William Fraser senior, discharged from the army, must have returned to Cruden. In 1841 he is in the census at Brickwork, Peterhead parish (which is south of Peterhead itself and close to the border with Cruden parish)and is listed as an army pensioner in the household of his brother Andrew Fraser, who is an ag lab. In the same household is John Fraser age 78, also an army pensioner, who was Andrew and William’s brother. In 1851 William is still at Brickwork with brother Andrew. By 1861 Andrew has died and William is at South Turnpike, Seafield, Peterhead with his niece Elizabeth who is a crofter of 2.5 acres, and with them are two young relatives, a boarder and a visitor. This is probably the same place as they were at in the previous census – i.e. at Brickwork – as three years later William died at Brickwork. An old Ordnance Survey map shows Brickwork Bay south of Peterhead town and shows a farm called Seafield a bit south of the actual brick and tile works. It’s on the road to Aberdeen, so at one time must have been next to a turnpike, hence the small croft’s name of “South Turnpike”.

William Fraser died in 1864 and his death certificate reads “William Fraser pensioner 92nd Reg married to Isabella Fraser, died 22 March 1864 at Brickwork, Peterhead, age 79 years. Son of Donald Fraser soldier (dead) and Margaret Fraser ms Sharp (dead). Of general debility, no medical attendant. Informant Elizabeth Fraser X her mark niece, present.”

The death certificate introduces a mystery, as it says William Fraser was married to Isabella Fraser but does not say he was a widower, so it implies Isabella was still alive. There was a marriage in Peterhead on 21 August 1819 of William Fraser labourer and Isabel Fraser but there is no evidence of any children being born to then. William would have been 41 at the time of his marriage, so it may have been a second marrage for Isabella. The 1841 census has Isabella Fraser age 60 at Longate Street, Peterhead with occupation independent (i.e. she had a means of support other than employment – money from William’s pension?). With her is a 25 year old Isabella who could be her daughter, but the 1841 census does not detail relationships. The daughter has the surname Foot but there are also two children who are likely to have been her daughters with the surname Shand. Following this up, I found that one of the Shand children gave her parents names, on marriage, as Isabella Fraser and James Shand. I’ve no idea where the foot surname came from, but as Isabella Senior had the surname Fraser before she married William Fraser, it means I don’t known whether Isabella was his daughter or not as there is no baptism for her in the OPRs. She seems to have died before 1851, so no death certificate for her either. As ages in the 1841 census were rounded down, she would have been age between 25 and 1829, and therefore born between 1811 and 1816 – before William married Isabella and while he was away in the army. So she is probably not his daughter.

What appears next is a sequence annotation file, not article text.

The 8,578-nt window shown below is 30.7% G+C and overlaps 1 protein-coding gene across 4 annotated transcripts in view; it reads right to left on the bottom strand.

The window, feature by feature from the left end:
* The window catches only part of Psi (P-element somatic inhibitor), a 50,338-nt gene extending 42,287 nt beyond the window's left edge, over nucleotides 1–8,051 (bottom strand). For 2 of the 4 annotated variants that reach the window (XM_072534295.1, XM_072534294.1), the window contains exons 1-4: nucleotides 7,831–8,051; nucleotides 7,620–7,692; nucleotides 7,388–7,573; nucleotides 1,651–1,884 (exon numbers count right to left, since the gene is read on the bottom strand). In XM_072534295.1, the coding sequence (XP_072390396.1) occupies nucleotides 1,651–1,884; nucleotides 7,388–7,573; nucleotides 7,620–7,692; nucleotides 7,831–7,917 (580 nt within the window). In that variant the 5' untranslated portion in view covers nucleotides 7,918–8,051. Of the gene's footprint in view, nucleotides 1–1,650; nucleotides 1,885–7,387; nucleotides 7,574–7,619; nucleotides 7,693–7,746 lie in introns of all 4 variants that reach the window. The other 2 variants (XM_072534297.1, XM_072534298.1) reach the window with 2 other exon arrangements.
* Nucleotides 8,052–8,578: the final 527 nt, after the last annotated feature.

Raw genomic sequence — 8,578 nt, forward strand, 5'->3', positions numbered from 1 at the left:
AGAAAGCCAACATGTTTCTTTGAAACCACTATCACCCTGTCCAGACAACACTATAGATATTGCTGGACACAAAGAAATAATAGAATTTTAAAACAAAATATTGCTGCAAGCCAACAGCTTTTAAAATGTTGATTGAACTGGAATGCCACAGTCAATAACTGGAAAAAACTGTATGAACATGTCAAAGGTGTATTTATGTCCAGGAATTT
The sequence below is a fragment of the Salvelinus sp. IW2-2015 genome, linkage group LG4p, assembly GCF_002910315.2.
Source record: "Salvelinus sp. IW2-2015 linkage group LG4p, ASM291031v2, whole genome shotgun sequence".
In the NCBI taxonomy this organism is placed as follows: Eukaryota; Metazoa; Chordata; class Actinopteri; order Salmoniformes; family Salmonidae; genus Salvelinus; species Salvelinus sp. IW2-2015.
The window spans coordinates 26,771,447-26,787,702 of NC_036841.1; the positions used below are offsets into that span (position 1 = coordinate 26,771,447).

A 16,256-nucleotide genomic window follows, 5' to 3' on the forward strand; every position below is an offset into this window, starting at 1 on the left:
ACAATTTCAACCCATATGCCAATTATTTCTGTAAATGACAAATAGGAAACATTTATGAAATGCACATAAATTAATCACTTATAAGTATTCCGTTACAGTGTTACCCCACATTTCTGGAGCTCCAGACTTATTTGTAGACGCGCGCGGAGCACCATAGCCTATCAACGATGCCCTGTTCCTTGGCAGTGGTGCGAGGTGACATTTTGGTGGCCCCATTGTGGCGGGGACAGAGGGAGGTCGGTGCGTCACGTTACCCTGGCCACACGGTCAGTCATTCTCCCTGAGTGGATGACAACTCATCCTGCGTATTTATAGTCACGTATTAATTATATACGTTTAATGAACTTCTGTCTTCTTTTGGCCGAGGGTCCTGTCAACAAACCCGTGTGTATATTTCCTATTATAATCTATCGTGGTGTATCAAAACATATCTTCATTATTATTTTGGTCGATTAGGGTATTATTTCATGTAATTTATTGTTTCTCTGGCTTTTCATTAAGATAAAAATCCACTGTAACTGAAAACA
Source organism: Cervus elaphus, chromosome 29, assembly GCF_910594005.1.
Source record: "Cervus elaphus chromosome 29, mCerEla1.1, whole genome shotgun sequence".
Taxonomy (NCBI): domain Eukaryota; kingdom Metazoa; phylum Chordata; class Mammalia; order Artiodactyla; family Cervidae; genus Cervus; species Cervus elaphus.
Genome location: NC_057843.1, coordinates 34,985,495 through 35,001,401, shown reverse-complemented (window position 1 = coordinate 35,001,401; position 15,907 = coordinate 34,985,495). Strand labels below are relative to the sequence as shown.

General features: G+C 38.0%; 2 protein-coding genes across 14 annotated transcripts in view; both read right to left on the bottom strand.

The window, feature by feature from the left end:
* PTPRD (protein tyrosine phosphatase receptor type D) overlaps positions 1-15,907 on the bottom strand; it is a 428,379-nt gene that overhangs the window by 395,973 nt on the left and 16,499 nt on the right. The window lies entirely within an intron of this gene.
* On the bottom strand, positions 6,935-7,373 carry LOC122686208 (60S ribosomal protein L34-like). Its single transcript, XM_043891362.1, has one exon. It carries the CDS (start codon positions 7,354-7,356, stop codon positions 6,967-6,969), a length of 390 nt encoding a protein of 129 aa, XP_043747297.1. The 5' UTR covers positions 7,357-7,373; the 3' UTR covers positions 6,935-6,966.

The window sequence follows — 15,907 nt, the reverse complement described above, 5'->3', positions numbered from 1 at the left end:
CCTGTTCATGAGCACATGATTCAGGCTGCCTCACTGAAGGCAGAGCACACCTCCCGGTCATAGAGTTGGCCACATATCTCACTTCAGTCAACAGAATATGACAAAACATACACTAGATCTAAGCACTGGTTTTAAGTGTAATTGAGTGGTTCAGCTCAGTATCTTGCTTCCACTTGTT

It therefore looks as if William junior might have been William’s only child, and for whatever reason William senior was not living with his wife during the last 20 or more years of his life. And there are indications that William junior was in contact with his father, or at least knew about him. Interestingly, the neighbouring croft to Mosside was occupied, from sometime after 1851, by Robert Fraser, who was the son of John Fraser and grandson of William Fraser senior’s brother John (the one who was living with Andrew and William Fraser in 1841). And when William junior died in 1877, his son James was the informant and was able to give a father’s name of William Fraser but could name the mother (Janet McWilliam nee Sangster had died in 1859).

So William Fraser soldier and Chelsea pensioner proved a very interesting ancestor to research, and was a real test of my research skills! I can’t say absolutely for sure that he’s the William Fraser who fathered my illegitimate ggg grandfather, but the circumstantial evidence does point to it being the right William.